Emma Larson's (Swedish, born in 1977) works on paper and the erotico-poetic photography montage by Jacques Courtejoie (Belgian, born in 1949) complete the picture. Staying in the Focus section, is the booth of Félix Frachon. We can note a quadriptych by B. Ajay Sharma and the mask-headdresses of Pierre-Louis Graizon, two of which can be seen at the movies in the latest James Bond!


Emma Larsson, The Hunting II, 2021, mixed technique on paper, 46 x 61 cm. Courtesy Galerie DYS. 


Nigerian artist John Madu, born in 1983, was given the choice spot at the Zidoun-Bossuyt Gallery booth, that also displays his works in its gallery in Luxembourg until the end of this year. Self-taught, the artist presents a series of characters, including Grace Jones, that evolve in a decor of vivid colours that spread as a flat tint with the solid colours. If he calls upon Van Gogh's universe (we can find here the skies of the Starry Night and the famous Sunflowers), it is to better reinvent a composition where the character is dominant. Just as in Is it safe yet II, on the booth, that depicts a leaning woman with a punk haircut, next to a Kellogg's corn flakes box and reading a book titled So You Have Decided To Become Weird & Isolated, the Van Gogh-esque  sunflowers remind us of the master's solitude. Distorting a Europe-centered History of art, Madu points out that another art History is absent; on the carton of milk on the table is pictured a missing notice for a small Chinese terracotta statue.


John Madu, Is it safe yet II, 2021, acrylic on canvas, 150 x 145 cm. Courtesy John Madu & Zidoun-Bossuyt Gallery. 


Modern art galleries were represented by Antoine Laurentin (Évelyne Axel, Gustave Singier and an offer around the theme of reflection with sculptures by Pol Bury and photographs by Lucien Clergue), Jean-Pierre Arnoux with 1950's abstract paintings (Oscar Gauthier, André Lanskoy, Jacques Germain…); Maurice Verbaet and his Belgian abstracts (Jo Delahaut, Francis Olin, Manu VB Tintoré…); Frederic Hessler was presenting a beautiful 1974 Hantai, a 1961 oil on canvas by Claire Falkenstein as well as lithographies by Christo; Eva Meyer dedicated her booth to Man Ray and Picabia while the Galerie etc wanted to rediscover American artist Charles Pollock, Jackson Pollock's brother.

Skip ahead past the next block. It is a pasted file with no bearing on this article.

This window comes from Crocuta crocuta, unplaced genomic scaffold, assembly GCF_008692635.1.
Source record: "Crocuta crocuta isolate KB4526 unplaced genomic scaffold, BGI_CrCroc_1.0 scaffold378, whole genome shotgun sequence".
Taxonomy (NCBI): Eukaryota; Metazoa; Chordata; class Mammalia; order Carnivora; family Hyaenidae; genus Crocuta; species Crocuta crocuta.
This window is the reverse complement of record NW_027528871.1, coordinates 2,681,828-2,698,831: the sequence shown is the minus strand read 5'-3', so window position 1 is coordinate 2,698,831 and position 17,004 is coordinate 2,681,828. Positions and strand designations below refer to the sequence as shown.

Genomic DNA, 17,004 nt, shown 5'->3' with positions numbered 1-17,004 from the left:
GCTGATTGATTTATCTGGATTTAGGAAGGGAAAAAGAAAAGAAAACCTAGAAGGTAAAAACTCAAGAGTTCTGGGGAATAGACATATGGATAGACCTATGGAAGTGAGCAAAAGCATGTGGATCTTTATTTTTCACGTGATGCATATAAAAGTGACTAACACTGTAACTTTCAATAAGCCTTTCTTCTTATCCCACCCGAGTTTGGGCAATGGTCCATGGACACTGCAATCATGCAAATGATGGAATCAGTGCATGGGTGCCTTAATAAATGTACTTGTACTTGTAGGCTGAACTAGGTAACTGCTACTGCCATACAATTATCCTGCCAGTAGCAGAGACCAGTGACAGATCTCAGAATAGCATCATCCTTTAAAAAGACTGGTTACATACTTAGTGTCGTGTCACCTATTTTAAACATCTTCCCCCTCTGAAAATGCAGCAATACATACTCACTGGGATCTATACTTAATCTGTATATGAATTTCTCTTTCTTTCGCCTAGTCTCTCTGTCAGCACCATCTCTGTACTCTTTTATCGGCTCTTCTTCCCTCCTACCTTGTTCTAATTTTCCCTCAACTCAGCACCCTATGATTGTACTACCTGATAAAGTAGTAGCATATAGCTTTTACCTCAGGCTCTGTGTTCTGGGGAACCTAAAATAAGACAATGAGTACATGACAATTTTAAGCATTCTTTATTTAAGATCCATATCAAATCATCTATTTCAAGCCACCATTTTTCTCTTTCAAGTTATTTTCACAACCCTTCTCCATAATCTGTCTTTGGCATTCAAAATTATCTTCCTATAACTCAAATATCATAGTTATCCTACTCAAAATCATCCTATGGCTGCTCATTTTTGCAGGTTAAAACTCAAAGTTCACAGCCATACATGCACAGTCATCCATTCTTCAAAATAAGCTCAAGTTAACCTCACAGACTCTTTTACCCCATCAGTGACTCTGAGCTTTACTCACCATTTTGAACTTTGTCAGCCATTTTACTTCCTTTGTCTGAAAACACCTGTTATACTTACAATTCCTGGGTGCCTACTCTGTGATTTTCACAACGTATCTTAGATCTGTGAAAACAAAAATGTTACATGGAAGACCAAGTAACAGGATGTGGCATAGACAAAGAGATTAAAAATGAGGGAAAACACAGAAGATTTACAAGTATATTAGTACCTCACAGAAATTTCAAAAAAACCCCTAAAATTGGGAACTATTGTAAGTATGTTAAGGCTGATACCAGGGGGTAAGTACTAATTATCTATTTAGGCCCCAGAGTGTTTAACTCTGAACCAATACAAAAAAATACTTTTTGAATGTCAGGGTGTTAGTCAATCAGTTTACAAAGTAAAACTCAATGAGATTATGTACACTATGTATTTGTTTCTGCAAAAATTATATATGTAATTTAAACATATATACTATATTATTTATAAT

It will be interesting to observe the evolution of the Luxembourg Art Week, a city that positions itself more and more at an ideally situated crossroads between France, Germany, Belgium and Switzerland, countries that are host to powerful networks both established and up-and-coming. Luxembourg has all the means to attract new collectors and art market investment funds, the city has a free port, an international museum, the Mudam, that has just welcomed its new director, Bettina Steinbrügge, that was also the director of Halle für Kunst in Lüneburg and Hamburg's Kunstverein, taking over Suzanne Cotter that has chosen to go back to Australia to lead the Museum of Contemporary Art Australia. The Mudam, which has always had an ambitious programming, will present next year a series  of highly anticipated monographic exhibitions : Zoe Leonard, Lynette Yiadom-Boakye, Tacita Dean and Tarek Atoui.


In a time of post-Brexit, Paris still sees itself as the European capital of Arts, but it's worth to point out that next year it will be the Luxembourgish city of Esch-sur-Alzette that will be named European capital of culture.


A story to follow…



Cover image: Yannick Vey, Tirésias, serie "Les Éthérés”, lithography, 2017, 11/20, 32,5 x 37 cm. Courtesy galerie Delphine Courtay. 


Luxembourg Art Week

12-14 November 2021



Zoe Leonard, “Al Rio/To the River”, 26 February-6 June 2022. 

Lynette Yiadom-Boakye, “Fly in League with the Night’, 2 April-5 September 2022. 

Tacita Dean, 9 July 2022-29 January 2023. 

Tarek Atoui, “Water’s Witness”, 24 September 2022-19 February 2023.